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3.10 Foreign direct investments in India are approved through two routes 3.10.1 Automatic approval by RBI The Reserve Bank of India accords automatic approval within a period of two weeks (subject to compliance of norms) to all proposals and permits foreign equity up to 24%; 50%; 51%; 74% and 100% is allowed depending on the category of industries and the sectoral caps applicable. The lists are comprehensive and cover most industries of interest to foreign companies. Investments in high priority industries or for trading companies primarily engaged in exporting are given almost automatic approval by the RBI.

3.10.2 The FIPB Route Processing of non-automatic approval cases

FIPB stands for Foreign Investment Promotion Board which approves all other cases where the parameters of automatic approval are not met. Normal processing time is 4 to 6 weeks. Its approach is liberal for all sectors and all types of proposals, and rejections are few. It is not necessary for foreign investors to have a local partner, even when the foreign investor wishes to hold less than the entire equity of the company. The portion of the equity not proposed to be held by the foreign investor can be offered to the public.

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4.1 Government Approvals for Foreign Companies Doing Business in India Government Approvals for Foreign Companies Doing Business in India or Investment Routes for Investing in India, Entry Strategies for Foreign Investors India's foreign

trade policy has been formulated with a view to invite and encourage FDI in India. The Reserve Bank of India has prescribed the administrative and compliance aspects of FDI. A foreign company planning to set up business operations in India has the following options:

Investment under automatic route; and Investment through prior approval of Government.

4.1.1 Procedure under automatic route


FDI in sectors/activities to the extent permitted under automatic route does not require any prior approval either by the Government or RBI. The investors are only required to notify the Regional office concerned of RBI within 30 days of receipt of inward remittances and file the required documents with that office within 30 days of issue of shares to foreign investors.

List of activities or items for which automatic route for foreign investment is not available, include the following:

Banking NBFC's Activities in Financial Services Sector


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Civil Aviation Petroleum Including Exploration/Refinery/Marketing Housing & Real Estate Development Sector for Investment from Persons other than NRIs/OCBs.

Venture Capital Fund and Venture Capital Company Investing Companies in Infrastructure & Service Sector Atomic Energy & Related Projects Defense and Strategic Industries Agriculture (Including Plantation) Print Media Broadcasting Postal Services

4.1.2 Procedure under Government approval

FDI in activities not covered under the automatic route, requires prior Government approval and are considered by the Foreign Investment Promotion Board (FIPB). Approvals of
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AN ANALYTICAL STUDY OF FOREIGN DIRECT INVESTMENT IN INDIA composite proposals involving foreign investment/foreign technical collaboration are also granted on the recommendations of the FIPB. Application for all FDI cases, except NonResident Indian (NRI) investments and 100% Export Oriented Units (EOUs), should be submitted to the FIPB Unit, Department of Economic Affairs (DEA), Ministry of Finance. Application for NRI and 100% EOU cases should be presented to SIA in Department of Industrial Policy & Promotion. 4.1.3 Investment by way of Share Acquisition A foreign investing company is entitled to acquire the shares of an Indian company without obtaining any prior permission of the FIPB subject to prescribed parameters/ guidelines. If the acquisition of shares directly or indirectly results in the acquisition of a company listed on the stock exchange, it would require the approval of the Security Exchange Board of India. 4.1.4 New investment by an existing collaborator in India A foreign investor with an existing venture or collaboration (technical and financial) with an Indian partner in particular field proposes to invest in another area, such type of additional investment is subject to a prior approval from the FIPB, wherein both the parties are required to participate to demonstrate that the new venture does not prejudice the old one. 4.1.5 General Permission of RBI under FEMA Indian companies having foreign investment approval through FIPB route do not require any further clearance from RBI for receiving inward remittance and issue of shares to the foreign investors. The companies are required to notify the concerned Regional office of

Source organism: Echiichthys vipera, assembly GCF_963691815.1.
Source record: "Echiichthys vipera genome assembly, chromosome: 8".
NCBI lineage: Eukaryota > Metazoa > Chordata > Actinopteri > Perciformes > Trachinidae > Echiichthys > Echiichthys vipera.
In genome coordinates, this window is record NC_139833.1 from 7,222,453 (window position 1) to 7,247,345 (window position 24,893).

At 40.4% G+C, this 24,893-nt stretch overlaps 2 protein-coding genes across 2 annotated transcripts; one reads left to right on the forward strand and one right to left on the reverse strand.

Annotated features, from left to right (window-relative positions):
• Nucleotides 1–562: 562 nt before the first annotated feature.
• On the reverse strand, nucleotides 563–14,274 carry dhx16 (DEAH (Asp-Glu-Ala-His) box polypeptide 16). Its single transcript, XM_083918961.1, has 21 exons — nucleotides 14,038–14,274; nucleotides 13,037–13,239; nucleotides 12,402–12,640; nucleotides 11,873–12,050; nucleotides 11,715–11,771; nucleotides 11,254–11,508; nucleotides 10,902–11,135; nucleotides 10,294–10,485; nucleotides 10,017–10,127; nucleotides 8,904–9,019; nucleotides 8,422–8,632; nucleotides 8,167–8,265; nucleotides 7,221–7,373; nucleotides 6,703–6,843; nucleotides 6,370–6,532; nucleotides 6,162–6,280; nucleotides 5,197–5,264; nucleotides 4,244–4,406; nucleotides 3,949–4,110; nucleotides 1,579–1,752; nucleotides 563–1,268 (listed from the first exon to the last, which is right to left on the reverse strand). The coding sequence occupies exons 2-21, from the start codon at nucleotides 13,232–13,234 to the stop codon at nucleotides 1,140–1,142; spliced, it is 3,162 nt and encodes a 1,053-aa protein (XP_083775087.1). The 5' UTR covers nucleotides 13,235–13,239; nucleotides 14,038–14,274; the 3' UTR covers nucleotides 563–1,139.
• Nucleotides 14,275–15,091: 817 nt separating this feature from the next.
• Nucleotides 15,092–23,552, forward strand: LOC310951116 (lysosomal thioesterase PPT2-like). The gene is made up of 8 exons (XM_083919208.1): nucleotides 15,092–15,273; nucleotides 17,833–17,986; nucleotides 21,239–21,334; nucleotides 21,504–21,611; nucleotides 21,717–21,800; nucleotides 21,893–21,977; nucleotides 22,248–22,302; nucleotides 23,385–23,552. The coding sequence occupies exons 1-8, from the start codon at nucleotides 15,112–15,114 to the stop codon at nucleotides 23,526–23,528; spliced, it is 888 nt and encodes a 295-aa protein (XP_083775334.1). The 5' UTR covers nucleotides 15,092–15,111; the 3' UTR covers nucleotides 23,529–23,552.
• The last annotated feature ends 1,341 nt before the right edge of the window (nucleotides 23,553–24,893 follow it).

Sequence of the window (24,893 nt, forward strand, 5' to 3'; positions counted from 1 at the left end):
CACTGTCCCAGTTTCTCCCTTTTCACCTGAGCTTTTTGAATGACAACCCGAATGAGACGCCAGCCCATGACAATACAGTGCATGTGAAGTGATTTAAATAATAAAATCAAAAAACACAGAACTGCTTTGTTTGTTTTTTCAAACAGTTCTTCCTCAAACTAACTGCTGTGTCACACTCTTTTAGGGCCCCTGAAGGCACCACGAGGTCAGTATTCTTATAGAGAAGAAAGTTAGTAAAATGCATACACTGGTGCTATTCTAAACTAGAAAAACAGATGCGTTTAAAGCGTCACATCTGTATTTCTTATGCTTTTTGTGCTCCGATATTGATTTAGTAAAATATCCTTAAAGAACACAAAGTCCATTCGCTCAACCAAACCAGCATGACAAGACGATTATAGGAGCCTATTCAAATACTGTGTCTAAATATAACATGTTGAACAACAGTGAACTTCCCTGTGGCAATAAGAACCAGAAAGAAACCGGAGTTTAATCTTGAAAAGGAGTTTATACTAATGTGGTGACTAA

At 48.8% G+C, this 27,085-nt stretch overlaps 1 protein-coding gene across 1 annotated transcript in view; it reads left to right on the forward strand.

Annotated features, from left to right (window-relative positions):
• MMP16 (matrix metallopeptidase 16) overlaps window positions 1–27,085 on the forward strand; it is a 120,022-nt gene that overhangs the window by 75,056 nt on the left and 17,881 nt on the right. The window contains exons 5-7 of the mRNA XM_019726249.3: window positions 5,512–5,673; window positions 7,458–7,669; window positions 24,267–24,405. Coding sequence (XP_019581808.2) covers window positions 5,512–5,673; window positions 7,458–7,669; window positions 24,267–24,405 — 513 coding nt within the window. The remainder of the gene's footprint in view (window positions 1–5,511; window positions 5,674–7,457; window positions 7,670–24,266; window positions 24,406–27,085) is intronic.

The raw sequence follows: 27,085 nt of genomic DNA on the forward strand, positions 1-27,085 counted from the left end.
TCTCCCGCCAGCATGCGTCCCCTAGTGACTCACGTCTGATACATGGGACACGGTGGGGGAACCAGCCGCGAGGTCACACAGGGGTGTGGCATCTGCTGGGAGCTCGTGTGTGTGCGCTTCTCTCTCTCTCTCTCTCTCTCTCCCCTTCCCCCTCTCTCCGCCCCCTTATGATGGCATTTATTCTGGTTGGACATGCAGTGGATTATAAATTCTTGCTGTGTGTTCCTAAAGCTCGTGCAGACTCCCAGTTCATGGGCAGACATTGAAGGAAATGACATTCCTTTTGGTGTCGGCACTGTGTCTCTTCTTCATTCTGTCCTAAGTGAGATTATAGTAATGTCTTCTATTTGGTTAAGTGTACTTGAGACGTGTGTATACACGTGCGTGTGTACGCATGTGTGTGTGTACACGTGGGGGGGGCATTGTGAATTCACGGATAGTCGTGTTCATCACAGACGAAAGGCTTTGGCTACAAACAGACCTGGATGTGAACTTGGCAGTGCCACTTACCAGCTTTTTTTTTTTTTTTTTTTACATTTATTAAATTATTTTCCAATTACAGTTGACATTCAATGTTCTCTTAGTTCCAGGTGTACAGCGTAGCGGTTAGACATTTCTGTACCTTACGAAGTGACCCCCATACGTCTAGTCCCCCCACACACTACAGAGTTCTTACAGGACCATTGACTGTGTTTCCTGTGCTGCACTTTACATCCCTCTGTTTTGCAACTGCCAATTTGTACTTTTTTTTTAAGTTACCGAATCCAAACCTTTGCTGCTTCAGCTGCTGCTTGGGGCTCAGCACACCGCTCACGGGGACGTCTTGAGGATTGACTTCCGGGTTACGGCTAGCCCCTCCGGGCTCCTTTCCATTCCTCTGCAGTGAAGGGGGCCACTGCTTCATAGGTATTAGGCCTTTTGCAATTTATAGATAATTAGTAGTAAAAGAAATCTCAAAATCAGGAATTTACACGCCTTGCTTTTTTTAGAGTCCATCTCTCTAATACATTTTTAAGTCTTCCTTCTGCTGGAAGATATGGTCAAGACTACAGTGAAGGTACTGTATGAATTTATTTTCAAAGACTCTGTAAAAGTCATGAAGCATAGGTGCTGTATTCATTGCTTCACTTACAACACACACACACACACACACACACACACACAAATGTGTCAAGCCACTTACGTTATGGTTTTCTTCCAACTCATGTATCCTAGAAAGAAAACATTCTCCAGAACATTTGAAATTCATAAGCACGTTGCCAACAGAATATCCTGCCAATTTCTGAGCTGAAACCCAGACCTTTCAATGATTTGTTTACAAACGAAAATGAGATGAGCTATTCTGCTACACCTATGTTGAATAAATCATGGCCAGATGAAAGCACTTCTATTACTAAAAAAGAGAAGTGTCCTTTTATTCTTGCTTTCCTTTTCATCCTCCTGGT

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AN ANALYTICAL STUDY OF FOREIGN DIRECT INVESTMENT IN INDIA the RBI of receipt of inward remittances within 30 days of such receipt and within 30 days of issue of shares to the foreign investors or NRIs.

4.1.6 Participation by International Financial Institutions

Equity participation by international financial institutions such as ADB, IFC, CDC, DEG, etc., in domestic companies is permitted through automatic route, subject to SEBI/RBI regulations and sector specific cap on FDI. 4.1.7 FDI in Small Scale Sector (SSI) Units A small-scale unit cannot have more than 24 per cent equity in its paid up capital from any industrial undertaking, either foreign or domestic. If the equity from another company (including foreign equity) exceeds 24 per cent, even if the investment in plant and machinery in the unit does not exceed Rs 10 million, the unit loses its small-scale status and shall require an industrial license to manufacture items reserved for small-scale sector. See also FDI in Small Scale Sector in India Further Liberalized.